Firstly, the contract is still the primary document that is interpreted. The evidence considered by a court of what has been said or what has happened outside of the contract cannot be used to give the contract a meaning that is contrary to what the contract clearly states.
Put another way, evidence outside of the contract cannot be used to add to, vary or contradict the language of the written contract. This is the case no matter how unjust or inconvenient the written terms are. This makes sense, as effective relations depend on the meaning of an agreement being fixed and clear.
Permitting outside factors to change the meaning of a contract introduces significant uncertainty. As any businessperson will know, where there is uncertainty there is conflict. A party could for example attempt to impose its own view on the meaning of the document. External conduct is used to make the meaning of the contract clearer, not to change it. In practice, however, the line between these two can be very difficult to draw.
Secondly, matters outside of the contract become relevant only where there is ambiguity or more than one meaning in what is inside the contract. Words may have different meanings in different contexts, so the context is important in choosing the right interpretation.
To this end, courts may consider the commercial purpose of the contract, the market and industry in which it arose, and the factual background of the agreement. All of this can shed light onto what the parties “must have” intended when they drafted the contract.
It is important to note that courts will only consider outside circumstances that are known to both parties.
However, courts will only consider these factors if the meaning of the written document is not clear. Negotiations that occurred prior to the signing of the agreement are also rarely considered, for the simple reason that they do not often show what was agreed.

For example …

Cherry v Steele-Park [2017] NSWCA 295 was a case that turned on the meaning of a deed of guarantee. Specifically, whether this deed of guarantee required the guarantor to pay the damages that resulted from the failure of their company to complete a contract for sale of land. The guarantor argued that the deed only covered the amounts promised for extending the contract’s completion date. The difference was around $145,750.
The case appeared to challenge the principles talked about above.
The argument was around whether the meaning of term had to be ambiguous before a court would admit evidence outside of the contract to explain its meaning. What happens when a term that appears to have a plain meaning “becomes” ambiguous only when outside material is introduced?
The answer is that as long as the evidence is relevant as information about the genesis or purpose of the transaction, it can bear on the contractual language and can be considered. Then the court will make a conclusion about whether the written terms are clear or ambiguous.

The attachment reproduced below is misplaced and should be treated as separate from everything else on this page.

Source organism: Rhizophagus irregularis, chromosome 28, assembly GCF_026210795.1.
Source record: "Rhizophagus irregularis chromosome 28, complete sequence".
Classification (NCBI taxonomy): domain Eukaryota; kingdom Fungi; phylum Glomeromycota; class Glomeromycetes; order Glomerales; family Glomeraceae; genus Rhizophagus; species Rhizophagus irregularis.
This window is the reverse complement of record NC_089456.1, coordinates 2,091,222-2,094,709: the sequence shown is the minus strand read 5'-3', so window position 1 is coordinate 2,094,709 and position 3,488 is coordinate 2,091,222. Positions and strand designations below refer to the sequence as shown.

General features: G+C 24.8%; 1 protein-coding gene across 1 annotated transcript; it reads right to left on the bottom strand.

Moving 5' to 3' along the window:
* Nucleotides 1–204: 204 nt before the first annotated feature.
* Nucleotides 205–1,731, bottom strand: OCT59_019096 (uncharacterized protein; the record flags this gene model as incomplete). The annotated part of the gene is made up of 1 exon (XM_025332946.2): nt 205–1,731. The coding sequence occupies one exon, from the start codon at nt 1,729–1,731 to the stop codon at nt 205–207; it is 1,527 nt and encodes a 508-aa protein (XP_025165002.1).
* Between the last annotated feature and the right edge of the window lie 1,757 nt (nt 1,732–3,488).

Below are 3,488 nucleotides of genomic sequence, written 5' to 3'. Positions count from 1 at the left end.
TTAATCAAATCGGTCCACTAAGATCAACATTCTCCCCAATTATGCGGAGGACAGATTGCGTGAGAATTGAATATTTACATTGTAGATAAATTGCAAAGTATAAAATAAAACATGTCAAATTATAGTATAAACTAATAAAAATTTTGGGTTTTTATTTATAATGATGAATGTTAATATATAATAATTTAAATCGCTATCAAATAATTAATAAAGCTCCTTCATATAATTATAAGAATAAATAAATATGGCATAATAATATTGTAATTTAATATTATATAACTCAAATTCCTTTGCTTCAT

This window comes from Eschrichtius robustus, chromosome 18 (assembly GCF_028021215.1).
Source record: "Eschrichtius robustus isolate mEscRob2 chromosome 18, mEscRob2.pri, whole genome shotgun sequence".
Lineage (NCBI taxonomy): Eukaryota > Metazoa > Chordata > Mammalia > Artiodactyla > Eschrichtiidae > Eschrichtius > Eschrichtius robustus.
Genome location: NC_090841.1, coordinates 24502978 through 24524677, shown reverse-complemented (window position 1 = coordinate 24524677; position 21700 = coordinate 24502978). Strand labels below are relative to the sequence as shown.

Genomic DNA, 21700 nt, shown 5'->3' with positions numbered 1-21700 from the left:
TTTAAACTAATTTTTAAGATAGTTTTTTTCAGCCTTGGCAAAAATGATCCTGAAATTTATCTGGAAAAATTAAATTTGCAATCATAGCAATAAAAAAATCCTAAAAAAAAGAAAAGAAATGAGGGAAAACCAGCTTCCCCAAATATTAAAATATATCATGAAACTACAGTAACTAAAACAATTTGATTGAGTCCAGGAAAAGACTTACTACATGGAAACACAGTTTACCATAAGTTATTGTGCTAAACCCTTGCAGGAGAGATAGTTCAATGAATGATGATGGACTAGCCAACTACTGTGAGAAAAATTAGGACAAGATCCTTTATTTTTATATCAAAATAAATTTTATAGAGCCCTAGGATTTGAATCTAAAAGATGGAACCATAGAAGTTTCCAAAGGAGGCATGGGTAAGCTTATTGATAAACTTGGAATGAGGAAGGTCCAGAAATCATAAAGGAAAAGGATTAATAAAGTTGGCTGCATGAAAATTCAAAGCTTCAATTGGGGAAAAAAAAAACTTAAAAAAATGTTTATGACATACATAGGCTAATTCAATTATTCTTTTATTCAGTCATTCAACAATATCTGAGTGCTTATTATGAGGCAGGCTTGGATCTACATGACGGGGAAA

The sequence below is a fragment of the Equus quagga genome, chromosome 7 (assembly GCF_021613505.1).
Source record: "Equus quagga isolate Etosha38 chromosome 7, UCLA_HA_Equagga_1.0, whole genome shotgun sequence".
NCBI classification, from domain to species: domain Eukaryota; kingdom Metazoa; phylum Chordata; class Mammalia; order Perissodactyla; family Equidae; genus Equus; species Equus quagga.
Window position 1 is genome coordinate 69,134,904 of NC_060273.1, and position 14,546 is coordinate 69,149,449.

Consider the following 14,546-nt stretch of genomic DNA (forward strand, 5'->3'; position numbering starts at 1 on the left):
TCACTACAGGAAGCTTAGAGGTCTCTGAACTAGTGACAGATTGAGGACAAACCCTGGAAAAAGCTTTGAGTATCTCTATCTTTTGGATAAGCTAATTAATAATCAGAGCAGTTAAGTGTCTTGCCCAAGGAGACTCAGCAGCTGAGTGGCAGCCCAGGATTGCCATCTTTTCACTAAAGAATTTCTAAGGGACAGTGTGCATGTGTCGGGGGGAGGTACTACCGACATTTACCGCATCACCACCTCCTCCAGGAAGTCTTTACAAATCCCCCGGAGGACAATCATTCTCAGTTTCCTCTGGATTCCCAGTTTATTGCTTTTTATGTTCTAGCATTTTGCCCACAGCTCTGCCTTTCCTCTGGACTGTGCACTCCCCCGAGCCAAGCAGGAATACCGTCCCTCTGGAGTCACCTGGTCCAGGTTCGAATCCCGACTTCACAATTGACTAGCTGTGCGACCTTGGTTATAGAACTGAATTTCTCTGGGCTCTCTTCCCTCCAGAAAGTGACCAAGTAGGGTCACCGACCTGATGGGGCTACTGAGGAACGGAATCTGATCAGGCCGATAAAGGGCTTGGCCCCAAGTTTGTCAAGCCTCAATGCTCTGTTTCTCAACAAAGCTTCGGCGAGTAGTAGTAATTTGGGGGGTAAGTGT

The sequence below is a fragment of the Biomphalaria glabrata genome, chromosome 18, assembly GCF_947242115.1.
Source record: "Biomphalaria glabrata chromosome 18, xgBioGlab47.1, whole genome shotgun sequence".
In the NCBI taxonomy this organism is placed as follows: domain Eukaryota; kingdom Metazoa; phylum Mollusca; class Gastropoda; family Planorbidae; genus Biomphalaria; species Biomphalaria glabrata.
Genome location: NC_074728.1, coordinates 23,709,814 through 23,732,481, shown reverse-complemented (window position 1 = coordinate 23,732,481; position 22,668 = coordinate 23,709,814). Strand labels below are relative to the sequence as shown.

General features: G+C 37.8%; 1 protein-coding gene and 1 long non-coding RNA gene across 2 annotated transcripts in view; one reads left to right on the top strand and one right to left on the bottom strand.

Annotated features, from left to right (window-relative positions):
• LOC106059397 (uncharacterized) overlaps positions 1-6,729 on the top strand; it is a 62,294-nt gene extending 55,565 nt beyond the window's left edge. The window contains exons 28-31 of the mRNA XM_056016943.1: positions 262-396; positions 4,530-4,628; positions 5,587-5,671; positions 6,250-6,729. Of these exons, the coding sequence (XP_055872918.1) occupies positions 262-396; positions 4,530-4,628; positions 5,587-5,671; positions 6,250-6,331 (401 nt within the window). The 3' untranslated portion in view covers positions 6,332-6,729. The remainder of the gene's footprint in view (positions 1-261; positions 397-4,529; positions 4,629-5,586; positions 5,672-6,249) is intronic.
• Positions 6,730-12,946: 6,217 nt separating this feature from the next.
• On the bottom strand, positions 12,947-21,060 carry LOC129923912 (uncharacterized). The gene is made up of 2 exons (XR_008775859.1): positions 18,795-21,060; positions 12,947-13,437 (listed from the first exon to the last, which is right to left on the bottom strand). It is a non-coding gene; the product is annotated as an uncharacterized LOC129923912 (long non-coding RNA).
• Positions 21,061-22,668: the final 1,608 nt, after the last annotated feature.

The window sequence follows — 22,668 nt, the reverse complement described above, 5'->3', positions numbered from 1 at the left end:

In Cherry v Steele-Park, Cherry wanted to include in evidence emails exchanged between the parties, that represented negotiating positions that were communicated between the parties. (As a side note, it was important that both parties knew about these emails when entering the contract.)
The Court considered the emails. However, the case ultimately reinforces not challenges the conclusions talked about above. The interpretation of the clause given by the court ultimately did not bend to what was said in these emails.
Rather, the Court considered as primary the terms and the structure of the contract, including the definitions and the generality of their language. The interpretation put forward by Cherry was some but clearly not all of the guarantee.
The Court concluded that the emails did not defeat “the wide words in the Guarantee”. The emails showed that there may have been a commercial purpose to make a limited guarantee. However, this context could not overcome the content of the Guarantee. Or, as Leeming JA stated, “such context – even relatively powerful evidence of context such as the present – does not warrant doing the violence to the general language of the document executed by them that they require.”
It was in effect a warning, that regardless of how persuasive evidence of negotiations is, it will not limit or take away from what is stated in a contractual document.

Conclusion

Prevention is always better than the cure. In the early stages of a commercial agreement, a little expense given to ensuring a contract tabled between the parties truly expresses your intentions goes a long way to preventing protracted disputes.
Problems can arise even between parties with a great relationship, and as discussed, once a problem does arise courts will be very reluctant to look beyond the written document that was exchanged. What this written document says will be of paramount importance, so it is worth the extra attention.
If you or someone you know wants more information or needs help or advice, please contact us on +61 2 9248 3450 or email info@bradburylegal.com.au

The Parties’ Minds over Matter: terminated contract versus quantum meruit

The High Court of Australia has recently handed down a rare and significant judgment in the area of building and construction law.
A story that began with the construction of two townhouses in Victoria has led to the shaking of the foundations of the law around contract, repudiation and claiming a quantum meruit.